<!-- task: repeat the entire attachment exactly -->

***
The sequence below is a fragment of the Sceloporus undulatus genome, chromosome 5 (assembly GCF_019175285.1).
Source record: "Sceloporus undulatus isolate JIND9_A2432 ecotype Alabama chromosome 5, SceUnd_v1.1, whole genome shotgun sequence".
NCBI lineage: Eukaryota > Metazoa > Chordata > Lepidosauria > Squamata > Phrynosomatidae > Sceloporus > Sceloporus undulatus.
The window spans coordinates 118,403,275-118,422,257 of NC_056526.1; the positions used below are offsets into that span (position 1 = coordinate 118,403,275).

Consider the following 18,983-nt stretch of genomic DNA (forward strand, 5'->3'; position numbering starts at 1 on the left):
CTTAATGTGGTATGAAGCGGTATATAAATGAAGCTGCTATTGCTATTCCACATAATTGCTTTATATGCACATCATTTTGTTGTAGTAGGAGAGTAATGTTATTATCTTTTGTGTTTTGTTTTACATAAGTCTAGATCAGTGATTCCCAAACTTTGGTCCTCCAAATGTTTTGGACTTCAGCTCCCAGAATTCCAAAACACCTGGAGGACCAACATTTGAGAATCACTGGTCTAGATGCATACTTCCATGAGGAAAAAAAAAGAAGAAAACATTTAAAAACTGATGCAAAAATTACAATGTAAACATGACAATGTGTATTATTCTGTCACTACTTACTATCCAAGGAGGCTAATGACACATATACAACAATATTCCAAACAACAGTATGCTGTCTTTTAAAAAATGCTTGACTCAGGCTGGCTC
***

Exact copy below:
The sequence below is a fragment of the Sceloporus undulatus genome, chromosome 5 (assembly GCF_019175285.1).
Source record: "Sceloporus undulatus isolate JIND9_A2432 ecotype Alabama chromosome 5, SceUnd_v1.1, whole genome shotgun sequence".
NCBI lineage: Eukaryota > Metazoa > Chordata > Lepidosauria > Squamata > Phrynosomatidae > Sceloporus > Sceloporus undulatus.
The window spans coordinates 118,403,275-118,422,257 of NC_056526.1; the positions used below are offsets into that span (position 1 = coordinate 118,403,275).

Consider the following 18,983-nt stretch of genomic DNA (forward strand, 5'->3'; position numbering starts at 1 on the left):
CTTAATGTGGTATGAAGCGGTATATAAATGAAGCTGCTATTGCTATTCCACATAATTGCTTTATATGCACATCATTTTGTTGTAGTAGGAGAGTAATGTTATTATCTTTTGTGTTTTGTTTTACATAAGTCTAGATCAGTGATTCCCAAACTTTGGTCCTCCAAATGTTTTGGACTTCAGCTCCCAGAATTCCAAAACACCTGGAGGACCAACATTTGAGAATCACTGGTCTAGATGCATACTTCCATGAGGAAAAAAAAAGAAGAAAACATTTAAAAACTGATGCAAAAATTACAATGTAAACATGACAATGTGTATTATTCTGTCACTACTTACTATCCAAGGAGGCTAATGACACATATACAACAATATTCCAAACAACAGTATGCTGTCTTTTAAAAAATGCTTGACTCAGGCTGGCTC